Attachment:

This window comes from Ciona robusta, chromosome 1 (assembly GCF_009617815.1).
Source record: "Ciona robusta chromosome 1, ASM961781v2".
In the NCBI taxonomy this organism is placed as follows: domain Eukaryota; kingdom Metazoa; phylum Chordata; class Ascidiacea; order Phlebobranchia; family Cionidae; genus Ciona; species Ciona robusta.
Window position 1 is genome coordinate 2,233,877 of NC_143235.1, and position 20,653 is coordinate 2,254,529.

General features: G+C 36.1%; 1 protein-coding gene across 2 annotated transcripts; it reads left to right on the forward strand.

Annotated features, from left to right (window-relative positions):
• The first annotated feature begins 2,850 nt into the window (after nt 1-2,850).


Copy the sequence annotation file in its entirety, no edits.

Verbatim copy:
This window comes from Ciona robusta, chromosome 1 (assembly GCF_009617815.1).
Source record: "Ciona robusta chromosome 1, ASM961781v2".
In the NCBI taxonomy this organism is placed as follows: domain Eukaryota; kingdom Metazoa; phylum Chordata; class Ascidiacea; order Phlebobranchia; family Cionidae; genus Ciona; species Ciona robusta.
Window position 1 is genome coordinate 2,233,877 of NC_143235.1, and position 20,653 is coordinate 2,254,529.

General features: G+C 36.1%; 1 protein-coding gene across 2 annotated transcripts; it reads left to right on the forward strand.

Annotated features, from left to right (window-relative positions):
• The first annotated feature begins 2,850 nt into the window (after nt 1-2,850).